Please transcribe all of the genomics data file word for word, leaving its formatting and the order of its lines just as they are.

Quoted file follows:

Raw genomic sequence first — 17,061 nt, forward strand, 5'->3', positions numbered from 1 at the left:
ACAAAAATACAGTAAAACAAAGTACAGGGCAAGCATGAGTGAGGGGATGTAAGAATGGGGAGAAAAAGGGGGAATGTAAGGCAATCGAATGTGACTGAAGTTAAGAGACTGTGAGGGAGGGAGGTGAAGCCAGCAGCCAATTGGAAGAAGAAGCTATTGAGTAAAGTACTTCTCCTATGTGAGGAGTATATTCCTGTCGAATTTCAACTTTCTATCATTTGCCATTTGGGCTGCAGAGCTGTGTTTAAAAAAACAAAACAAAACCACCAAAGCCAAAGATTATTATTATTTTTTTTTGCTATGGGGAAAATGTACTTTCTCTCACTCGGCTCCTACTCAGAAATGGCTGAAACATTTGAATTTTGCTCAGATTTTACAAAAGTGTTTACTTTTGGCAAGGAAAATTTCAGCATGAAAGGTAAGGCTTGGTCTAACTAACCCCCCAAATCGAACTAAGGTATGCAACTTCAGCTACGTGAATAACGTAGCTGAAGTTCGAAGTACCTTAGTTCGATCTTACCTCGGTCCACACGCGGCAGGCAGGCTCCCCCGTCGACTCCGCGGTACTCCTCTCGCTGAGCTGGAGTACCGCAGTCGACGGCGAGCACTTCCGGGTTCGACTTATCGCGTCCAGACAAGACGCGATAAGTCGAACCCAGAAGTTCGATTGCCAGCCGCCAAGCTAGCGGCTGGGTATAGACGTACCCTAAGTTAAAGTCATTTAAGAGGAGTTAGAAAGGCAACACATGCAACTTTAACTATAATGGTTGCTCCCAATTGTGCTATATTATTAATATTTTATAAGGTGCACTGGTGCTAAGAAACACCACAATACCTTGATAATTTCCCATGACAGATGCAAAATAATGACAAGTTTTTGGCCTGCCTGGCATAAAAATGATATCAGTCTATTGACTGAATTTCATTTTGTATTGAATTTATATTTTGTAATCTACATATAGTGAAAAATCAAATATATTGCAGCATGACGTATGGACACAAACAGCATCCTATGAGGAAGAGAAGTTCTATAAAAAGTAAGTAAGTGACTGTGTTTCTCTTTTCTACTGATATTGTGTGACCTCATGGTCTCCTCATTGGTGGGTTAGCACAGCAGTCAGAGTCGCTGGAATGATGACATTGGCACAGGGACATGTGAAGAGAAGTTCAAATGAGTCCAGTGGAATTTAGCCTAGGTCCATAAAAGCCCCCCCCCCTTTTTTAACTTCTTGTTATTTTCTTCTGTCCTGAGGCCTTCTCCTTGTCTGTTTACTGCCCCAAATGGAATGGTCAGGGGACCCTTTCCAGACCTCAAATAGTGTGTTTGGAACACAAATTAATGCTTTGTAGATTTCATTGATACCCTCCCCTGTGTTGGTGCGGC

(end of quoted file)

Raw genomic sequence first — 17,061 nt, forward strand, 5'->3', positions numbered from 1 at the left:
ACAAAAATACAGTAAAACAAAGTACAGGGCAAGCATGAGTGAGGGGATGTAAGAATGGGGAGAAAAAGGGGGAATGTAAGGCAATCGAATGTGACTGAAGTTAAGAGACTGTGAGGGAGGGAGGTGAAGCCAGCAGCCAATTGGAAGAAGAAGCTATTGAGTAAAGTACTTCTCCTATGTGAGGAGTATATTCCTGTCGAATTTCAACTTTCTATCATTTGCCATTTGGGCTGCAGAGCTGTGTTTAAAAAAACAAAACAAAACCACCAAAGCCAAAGATTATTATTATTTTTTTTTGCTATGGGGAAAATGTACTTTCTCTCACTCGGCTCCTACTCAGAAATGGCTGAAACATTTGAATTTTGCTCAGATTTTACAAAAGTGTTTACTTTTGGCAAGGAAAATTTCAGCATGAAAGGTAAGGCTTGGTCTAACTAACCCCCCAAATCGAACTAAGGTATGCAACTTCAGCTACGTGAATAACGTAGCTGAAGTTCGAAGTACCTTAGTTCGATCTTACCTCGGTCCACACGCGGCAGGCAGGCTCCCCCGTCGACTCCGCGGTACTCCTCTCGCTGAGCTGGAGTACCGCAGTCGACGGCGAGCACTTCCGGGTTCGACTTATCGCGTCCAGACAAGACGCGATAAGTCGAACCCAGAAGTTCGATTGCCAGCCGCCAAGCTAGCGGCTGGGTATAGACGTACCCTAAGTTAAAGTCATTTAAGAGGAGTTAGAAAGGCAACACATGCAACTTTAACTATAATGGTTGCTCCCAATTGTGCTATATTATTAATATTTTATAAGGTGCACTGGTGCTAAGAAACACCACAATACCTTGATAATTTCCCATGACAGATGCAAAATAATGACAAGTTTTTGGCCTGCCTGGCATAAAAATGATATCAGTCTATTGACTGAATTTCATTTTGTATTGAATTTATATTTTGTAATCTACATATAGTGAAAAATCAAATATATTGCAGCATGACGTATGGACACAAACAGCATCCTATGAGGAAGAGAAGTTCTATAAAAAGTAAGTAAGTGACTGTGTTTCTCTTTTCTACTGATATTGTGTGACCTCATGGTCTCCTCATTGGTGGGTTAGCACAGCAGTCAGAGTCGCTGGAATGATGACATTGGCACAGGGACATGTGAAGAGAAGTTCAAATGAGTCCAGTGGAATTTAGCCTAGGTCCATAAAAGCCCCCCCCCCTTTTTTAACTTCTTGTTATTTTCTTCTGTCCTGAGGCCTTCTCCTTGTCTGTTTACTGCCCCAAATGGAATGGTCAGGGGACCCTTTCCAGACCTCAAATAGTGTGTTTGGAACACAAATTAATGCTTTGTAGATTTCATTGATACCCTCCCCTGTGTTGGTGCGGC